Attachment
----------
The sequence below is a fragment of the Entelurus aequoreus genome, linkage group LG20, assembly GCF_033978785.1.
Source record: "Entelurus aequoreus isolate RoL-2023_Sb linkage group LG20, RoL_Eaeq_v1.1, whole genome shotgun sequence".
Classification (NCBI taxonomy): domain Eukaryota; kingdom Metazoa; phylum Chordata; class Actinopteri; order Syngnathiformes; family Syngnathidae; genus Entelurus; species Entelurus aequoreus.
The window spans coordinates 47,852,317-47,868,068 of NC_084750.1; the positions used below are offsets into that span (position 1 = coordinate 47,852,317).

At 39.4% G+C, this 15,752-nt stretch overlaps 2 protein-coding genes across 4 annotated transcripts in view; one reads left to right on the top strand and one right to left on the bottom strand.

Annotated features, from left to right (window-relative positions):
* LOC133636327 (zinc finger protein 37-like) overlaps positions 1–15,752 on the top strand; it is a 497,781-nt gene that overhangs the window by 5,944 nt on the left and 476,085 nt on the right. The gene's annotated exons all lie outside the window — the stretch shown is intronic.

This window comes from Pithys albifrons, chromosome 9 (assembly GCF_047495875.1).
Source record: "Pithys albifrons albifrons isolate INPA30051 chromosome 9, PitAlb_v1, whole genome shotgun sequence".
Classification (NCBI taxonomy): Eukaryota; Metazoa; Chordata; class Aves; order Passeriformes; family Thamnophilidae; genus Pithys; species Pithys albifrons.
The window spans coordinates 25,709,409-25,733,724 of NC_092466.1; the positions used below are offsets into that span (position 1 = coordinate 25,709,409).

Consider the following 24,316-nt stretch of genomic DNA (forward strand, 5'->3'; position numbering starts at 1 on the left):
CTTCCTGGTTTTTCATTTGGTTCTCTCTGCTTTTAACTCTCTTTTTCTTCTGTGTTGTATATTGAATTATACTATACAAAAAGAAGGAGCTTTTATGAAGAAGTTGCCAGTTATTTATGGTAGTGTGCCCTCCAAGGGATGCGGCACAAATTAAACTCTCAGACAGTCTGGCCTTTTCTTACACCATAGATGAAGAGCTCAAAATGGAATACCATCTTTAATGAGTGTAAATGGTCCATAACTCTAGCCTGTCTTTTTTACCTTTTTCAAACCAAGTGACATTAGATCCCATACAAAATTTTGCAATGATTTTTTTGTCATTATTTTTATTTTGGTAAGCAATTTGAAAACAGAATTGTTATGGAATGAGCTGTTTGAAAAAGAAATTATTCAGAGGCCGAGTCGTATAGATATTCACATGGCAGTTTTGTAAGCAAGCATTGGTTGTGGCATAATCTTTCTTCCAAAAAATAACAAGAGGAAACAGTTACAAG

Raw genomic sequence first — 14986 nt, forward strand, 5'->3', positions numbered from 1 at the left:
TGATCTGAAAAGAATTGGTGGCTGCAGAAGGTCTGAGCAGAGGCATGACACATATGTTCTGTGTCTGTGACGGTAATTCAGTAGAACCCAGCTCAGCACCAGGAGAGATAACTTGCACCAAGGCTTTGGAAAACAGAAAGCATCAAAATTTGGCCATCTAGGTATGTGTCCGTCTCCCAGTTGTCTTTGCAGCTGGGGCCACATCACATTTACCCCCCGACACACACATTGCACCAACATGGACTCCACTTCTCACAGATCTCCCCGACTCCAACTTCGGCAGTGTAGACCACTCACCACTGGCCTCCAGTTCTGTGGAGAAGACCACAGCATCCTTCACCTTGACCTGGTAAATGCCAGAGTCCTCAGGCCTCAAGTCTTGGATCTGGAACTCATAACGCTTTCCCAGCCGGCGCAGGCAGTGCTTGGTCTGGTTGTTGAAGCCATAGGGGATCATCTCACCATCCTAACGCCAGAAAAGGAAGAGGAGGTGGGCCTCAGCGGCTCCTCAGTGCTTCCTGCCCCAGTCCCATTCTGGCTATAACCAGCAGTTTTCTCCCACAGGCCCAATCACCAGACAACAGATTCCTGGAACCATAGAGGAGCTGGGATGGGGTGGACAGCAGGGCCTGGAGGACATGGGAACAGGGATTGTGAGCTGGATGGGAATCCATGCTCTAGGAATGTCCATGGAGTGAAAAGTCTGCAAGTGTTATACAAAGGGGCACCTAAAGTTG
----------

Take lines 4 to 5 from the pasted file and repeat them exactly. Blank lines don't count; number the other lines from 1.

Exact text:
The window spans coordinates 47,852,317-47,868,068 of NC_084750.1; the positions used below are offsets into that span (position 1 = coordinate 47,852,317).

At 39.4% G+C, this 15,752-nt stretch overlaps 2 protein-coding genes across 4 annotated transcripts in view; one reads left to right on the top strand and one right to left on the bottom strand.